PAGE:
Archive for October 2013 | Monthly archive page
For decades, farmers and environmental activists have been trying to legalize nonpsychoactive hemp for cultivation in California. The plants require far less water and fertilizers than cotton, need no herbicides or pesticides, and produce fibers that can be used in everything from paper to clothing. The crop can renew itself every 90 days, making hemp and excellent natural and biodegradable material. Last week, Governor Jerry Brown signed SB 566 into law allowing hemp to be grown domestically. California joins nine other states and over 30 countries in its decision to raise hemp. Already a $500 million industry in the state, California will now no longer have to rely upon importing hemp to support manufacturing demand.
The bill was introduced in 2005 by Senator Mark Leno. Since its initial proposal as HR 32 in 1999, the legislation was vetoed four times by three different governors. Governor Brown struck down the bill in 2011 citing a gap in state and federal policies, although he acknowledged it was “absurd” that the state had to count on Mexico and Canada to provide hemp. With his approval, farmers will now be able to raise “nonpsychoactive types of the plant Cannabis sativa L. and the seed produced therefrom, having no more than 3/10 of 1 percent of tetrahydrocannabinol (THC) contained in the dried flowering tops.”
“I have great confidence in a recent statement by Attorney General Eric Holder,” Leno told the SF Bay Guardian. “He’s said that if a state puts into place a legal allowance and regulatory scheme, that the federal government would not interfere with marijuana. Now, we need clarification between hemp and marijuana, but there’s no sensical way that that could be interpreted that hemp is excluded, given that hemp’s not a drug.”
Bambu Batu offers a few hemp items in the shop, but looks forward to seeing more sustainable, locally-grown fibers on the market!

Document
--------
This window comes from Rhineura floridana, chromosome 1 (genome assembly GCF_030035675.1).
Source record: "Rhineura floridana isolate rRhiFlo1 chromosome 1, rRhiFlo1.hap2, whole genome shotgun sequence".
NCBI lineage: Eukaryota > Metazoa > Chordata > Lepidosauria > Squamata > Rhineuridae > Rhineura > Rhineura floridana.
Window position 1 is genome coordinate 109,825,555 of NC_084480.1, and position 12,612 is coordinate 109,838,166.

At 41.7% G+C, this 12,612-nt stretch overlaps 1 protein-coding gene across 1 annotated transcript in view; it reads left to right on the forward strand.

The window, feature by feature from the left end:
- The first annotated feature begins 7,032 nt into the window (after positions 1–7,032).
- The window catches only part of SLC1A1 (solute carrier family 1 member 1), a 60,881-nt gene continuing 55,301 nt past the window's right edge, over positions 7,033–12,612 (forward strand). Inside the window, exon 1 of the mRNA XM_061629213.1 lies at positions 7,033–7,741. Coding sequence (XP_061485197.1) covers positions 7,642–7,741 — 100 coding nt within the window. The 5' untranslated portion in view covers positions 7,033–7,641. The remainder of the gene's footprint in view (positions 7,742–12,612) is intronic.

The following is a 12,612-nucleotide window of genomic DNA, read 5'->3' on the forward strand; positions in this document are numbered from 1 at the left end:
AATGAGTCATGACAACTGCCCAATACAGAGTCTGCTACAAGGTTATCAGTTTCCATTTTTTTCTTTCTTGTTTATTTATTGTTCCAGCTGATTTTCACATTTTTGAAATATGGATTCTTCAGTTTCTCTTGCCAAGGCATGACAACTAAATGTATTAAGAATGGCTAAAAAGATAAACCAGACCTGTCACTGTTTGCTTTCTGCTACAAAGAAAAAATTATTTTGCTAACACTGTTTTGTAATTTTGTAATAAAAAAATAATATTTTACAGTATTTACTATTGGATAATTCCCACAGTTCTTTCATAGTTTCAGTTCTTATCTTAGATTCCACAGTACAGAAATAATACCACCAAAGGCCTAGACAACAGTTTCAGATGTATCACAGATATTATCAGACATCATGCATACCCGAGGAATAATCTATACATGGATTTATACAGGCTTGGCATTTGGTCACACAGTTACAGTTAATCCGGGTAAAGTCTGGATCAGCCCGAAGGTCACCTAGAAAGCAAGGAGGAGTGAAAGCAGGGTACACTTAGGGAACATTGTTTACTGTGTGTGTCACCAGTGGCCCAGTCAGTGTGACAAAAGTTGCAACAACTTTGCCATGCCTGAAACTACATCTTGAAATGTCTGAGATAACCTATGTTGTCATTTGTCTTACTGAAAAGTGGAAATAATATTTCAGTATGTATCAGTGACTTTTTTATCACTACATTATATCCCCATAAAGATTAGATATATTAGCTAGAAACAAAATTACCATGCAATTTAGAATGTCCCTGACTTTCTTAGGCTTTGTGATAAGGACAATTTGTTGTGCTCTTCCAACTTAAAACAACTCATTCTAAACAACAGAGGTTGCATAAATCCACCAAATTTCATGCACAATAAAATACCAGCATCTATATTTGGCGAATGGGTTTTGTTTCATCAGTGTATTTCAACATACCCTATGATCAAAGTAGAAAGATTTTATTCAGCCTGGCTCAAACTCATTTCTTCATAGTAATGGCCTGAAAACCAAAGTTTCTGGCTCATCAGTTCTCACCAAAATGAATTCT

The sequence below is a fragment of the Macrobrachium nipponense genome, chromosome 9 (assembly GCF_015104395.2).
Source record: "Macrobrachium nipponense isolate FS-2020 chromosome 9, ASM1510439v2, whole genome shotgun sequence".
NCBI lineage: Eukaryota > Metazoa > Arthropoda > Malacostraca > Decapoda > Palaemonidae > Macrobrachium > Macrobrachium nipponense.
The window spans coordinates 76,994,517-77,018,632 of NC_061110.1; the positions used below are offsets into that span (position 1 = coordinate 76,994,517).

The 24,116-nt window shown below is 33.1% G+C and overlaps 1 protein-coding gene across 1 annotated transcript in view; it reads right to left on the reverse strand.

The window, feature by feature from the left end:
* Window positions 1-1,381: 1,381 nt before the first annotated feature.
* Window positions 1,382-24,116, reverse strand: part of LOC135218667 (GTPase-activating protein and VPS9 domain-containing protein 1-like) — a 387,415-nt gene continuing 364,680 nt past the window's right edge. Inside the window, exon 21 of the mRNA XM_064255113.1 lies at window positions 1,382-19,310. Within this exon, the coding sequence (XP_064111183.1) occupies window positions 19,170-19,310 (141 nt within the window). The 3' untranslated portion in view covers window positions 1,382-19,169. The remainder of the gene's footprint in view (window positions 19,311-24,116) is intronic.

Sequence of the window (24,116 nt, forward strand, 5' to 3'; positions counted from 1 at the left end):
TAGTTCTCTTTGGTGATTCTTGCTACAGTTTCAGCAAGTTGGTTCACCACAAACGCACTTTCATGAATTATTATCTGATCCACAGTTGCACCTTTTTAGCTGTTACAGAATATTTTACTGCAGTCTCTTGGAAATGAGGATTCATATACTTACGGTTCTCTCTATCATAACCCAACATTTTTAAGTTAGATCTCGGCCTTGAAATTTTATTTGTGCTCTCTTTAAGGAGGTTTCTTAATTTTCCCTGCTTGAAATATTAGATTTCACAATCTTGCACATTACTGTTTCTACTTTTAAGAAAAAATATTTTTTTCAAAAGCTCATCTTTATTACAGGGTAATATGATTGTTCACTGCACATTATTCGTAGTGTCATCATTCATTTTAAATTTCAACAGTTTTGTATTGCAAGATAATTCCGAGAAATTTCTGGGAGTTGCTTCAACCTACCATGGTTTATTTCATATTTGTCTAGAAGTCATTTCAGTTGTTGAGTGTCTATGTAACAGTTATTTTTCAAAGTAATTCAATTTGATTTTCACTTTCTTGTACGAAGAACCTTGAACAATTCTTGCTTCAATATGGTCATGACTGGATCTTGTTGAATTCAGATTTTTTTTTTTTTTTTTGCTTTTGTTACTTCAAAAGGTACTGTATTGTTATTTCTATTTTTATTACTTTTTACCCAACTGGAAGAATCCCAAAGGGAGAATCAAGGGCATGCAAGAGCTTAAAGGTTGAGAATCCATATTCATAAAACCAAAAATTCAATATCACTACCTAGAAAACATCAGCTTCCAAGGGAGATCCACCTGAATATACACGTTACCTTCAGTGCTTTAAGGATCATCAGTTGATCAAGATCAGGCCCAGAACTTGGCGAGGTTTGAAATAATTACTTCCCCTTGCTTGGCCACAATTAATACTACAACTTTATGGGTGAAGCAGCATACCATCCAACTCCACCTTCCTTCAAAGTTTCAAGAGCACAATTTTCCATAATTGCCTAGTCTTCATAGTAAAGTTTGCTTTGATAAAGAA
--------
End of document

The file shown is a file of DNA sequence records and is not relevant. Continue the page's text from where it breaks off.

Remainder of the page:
Science, technology, engineering, and math (STEM) curriculum is crucial in preparing our children to live and work in a modern world. Not only do these disciplines support an economy reliant on a well-educated population, but they also open young minds to the beauty and complexity of their surroundings. To make STEM a national priority, associations have created lesson plans, taught master teachers, and lobbied the government for education reform.
Last year, Cal Poly San Luis Obispo helped present the Central Coast STEM Collaborative with a $50,000 grant to assist in their community outreach and develop their programs. The organization is a collaboration between non-profits, educators, and businesses dedicated to ensuring that the children of the Central Coast are ready for college and workforce. Presented in partnership with California STEM Learning Network (CSLNet), the money is seen as an investment into the future of the state.
CCSTEM continues to hold fundraisers in order to provide grants to students, write curriculum, and hold public events. CCSTEM’s next gathering will be held at the Exploration Station in Grover Beach for the Chemistry of Cocktails. The event will take place on Sunday, November 3, 2013 from 2 p.m. to 5 p.m, and tickets are available online for $45. This scientific soiree will feature ten local bartenders battling in a mixology competition, food, live music, and silent auction. All proceeds will go to the Exploration Station’s educational program that serves all ages.
Looking to get involved in STEM education? Check out CCSTEM’s page to see how you can build a relationship with SLO’s brightest minds and donate to the cause.